After three long days, I sat down to write this column as we waited for our Euro Tunnel crossing on our journey home from this weekend’s ETS race. Being just one of the 320 racers present for what was quite probably Europe’s largest ever R/C race (no doubt until next year!) I had a number of opportunities to take a step back during the weekend to try to think about what it really is that makes an event popular.
I, like (I would expect!) all race organisers want any race I put on to be successful and well-attended. Clearly, a large part of that is the organisation of the event. As I’ve said in many of my previous columns, I believe our sport moving towards more professional events is exactly the way it should be going. Knowing that everything will run smoothly, with an experienced and knowledgeable race management team is key, as too is having a fantastic venue and ‘presenting’ the whole event well.
But I also believe it goes a step further than that. I’ve been to plenty of races where the organisation is good, the track is good, but the atmosphere and general feeling isn’t the same as something like the ETS races. OK, the really big events do bring all the top drivers together, which gives them great competition, and is fantastic for the ‘average Joe’ to watch both on and off the track, and even try to ‘rate’ themselves against.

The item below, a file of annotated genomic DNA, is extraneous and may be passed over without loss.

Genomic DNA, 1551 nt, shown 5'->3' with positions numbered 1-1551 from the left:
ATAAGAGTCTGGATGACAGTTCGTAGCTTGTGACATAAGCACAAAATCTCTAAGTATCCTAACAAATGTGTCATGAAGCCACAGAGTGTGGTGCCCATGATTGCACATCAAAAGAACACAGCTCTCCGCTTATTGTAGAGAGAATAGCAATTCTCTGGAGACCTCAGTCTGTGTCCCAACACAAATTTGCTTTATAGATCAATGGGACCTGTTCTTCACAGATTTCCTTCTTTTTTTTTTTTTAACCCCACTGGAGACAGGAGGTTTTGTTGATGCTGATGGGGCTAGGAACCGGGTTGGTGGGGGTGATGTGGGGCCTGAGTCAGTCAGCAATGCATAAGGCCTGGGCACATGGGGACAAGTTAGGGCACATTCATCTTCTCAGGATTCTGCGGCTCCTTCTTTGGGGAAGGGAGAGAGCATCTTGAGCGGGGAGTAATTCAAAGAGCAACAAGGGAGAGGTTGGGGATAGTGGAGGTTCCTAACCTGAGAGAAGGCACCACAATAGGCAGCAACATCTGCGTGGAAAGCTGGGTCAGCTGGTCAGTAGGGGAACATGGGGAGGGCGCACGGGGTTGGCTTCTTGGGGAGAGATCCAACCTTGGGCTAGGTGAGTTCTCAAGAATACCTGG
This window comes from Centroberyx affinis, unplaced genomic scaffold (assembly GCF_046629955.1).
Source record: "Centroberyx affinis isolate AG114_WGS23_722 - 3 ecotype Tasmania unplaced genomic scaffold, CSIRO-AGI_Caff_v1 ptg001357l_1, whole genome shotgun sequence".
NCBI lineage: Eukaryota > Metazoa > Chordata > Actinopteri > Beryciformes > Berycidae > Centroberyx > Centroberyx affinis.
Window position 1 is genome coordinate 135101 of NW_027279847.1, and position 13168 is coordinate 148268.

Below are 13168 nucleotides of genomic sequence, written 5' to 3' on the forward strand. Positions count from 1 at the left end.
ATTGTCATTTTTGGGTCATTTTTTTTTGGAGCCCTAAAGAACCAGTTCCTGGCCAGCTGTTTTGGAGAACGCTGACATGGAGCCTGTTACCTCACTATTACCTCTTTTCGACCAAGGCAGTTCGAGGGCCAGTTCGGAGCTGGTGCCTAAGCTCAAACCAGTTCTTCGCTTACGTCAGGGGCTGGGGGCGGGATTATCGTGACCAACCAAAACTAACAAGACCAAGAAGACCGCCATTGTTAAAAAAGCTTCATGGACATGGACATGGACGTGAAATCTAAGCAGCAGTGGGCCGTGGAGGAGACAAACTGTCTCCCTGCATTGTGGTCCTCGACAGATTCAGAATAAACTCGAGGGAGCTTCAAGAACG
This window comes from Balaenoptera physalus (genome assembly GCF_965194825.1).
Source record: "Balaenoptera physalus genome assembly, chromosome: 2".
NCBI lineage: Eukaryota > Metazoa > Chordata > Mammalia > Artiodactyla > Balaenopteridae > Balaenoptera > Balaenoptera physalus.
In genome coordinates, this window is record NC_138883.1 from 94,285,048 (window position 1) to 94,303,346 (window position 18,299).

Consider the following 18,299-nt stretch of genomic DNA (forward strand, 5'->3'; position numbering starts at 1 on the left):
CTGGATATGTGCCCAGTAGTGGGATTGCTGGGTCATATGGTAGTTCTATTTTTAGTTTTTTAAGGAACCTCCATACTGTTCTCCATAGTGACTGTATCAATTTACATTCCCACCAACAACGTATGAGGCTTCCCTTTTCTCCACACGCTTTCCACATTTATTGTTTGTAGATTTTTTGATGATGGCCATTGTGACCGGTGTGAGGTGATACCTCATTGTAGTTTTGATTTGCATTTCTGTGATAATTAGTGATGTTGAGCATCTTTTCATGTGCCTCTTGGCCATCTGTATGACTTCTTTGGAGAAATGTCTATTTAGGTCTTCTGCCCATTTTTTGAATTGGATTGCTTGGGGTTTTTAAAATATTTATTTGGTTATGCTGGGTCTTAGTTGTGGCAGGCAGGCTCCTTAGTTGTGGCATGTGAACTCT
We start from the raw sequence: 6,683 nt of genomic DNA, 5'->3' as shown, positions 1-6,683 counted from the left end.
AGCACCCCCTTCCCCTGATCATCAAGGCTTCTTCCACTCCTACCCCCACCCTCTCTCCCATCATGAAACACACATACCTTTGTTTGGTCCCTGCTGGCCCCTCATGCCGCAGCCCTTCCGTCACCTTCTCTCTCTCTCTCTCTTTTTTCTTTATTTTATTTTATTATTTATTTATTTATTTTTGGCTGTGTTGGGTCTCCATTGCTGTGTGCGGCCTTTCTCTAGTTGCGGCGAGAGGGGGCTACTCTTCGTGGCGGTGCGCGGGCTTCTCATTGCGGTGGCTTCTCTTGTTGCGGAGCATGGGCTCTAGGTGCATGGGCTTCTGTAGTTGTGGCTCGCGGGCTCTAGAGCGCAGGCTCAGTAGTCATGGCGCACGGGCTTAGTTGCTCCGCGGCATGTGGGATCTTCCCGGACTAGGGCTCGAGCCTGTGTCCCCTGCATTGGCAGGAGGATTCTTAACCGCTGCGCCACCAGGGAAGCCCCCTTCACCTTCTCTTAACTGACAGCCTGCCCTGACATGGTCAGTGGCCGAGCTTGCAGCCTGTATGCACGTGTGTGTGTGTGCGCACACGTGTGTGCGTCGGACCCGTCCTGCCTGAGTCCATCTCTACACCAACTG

I believe a huge factor in the overall package is the rules. One of the hot topics that come up whenever I’m chatting to anyone at any event is rules. Whether it is for that race, a previous race, or a future one, whatever way we look at it, the rules are a significant part of the event. Another race organiser summed it up to me a number of years ago in a very simple way – ‘create the rules that will keep all your club racers and “average” drivers happy – they are 90% of the entries and the ones who actually make the event popular. The top drivers are good enough to be able to adapt themselves to whatever rules you give them’. That’s something I’ve always had in my mind and something I aim for in my own events. Looking around the ETS at the weekend it was obvious this was true too – of course, the top drivers are all there to win and promote their brands and sponsors, but without the 250 regular club drivers from all across the world, it wouldn’t have set the records it did! You could have all the other brilliant elements, including the atmosphere, organisation, track and so on, but the straight forward rules and ‘ease’ of competing actually means drivers are even more enticed to attend and race.
And as our sport does become more professional, I think that is something it is worth bearing in mind – whatever is happening at the top echelons of the hobby, it’s everyone else we have to be making sure the races still fit. Because, without the 90%, we won’t have anywhere for them to race.
Have an opinion on the topics discussed? Leave them in the comments below.
Oli Meggitt is a race organiser, announcer, RC racer and has also been known to stand and talk in front of a camera. Now a columnist for Red RC you can read his thoughts, insights and ramblings fortnightly.
The views and opinions expressed in this column are those of the author.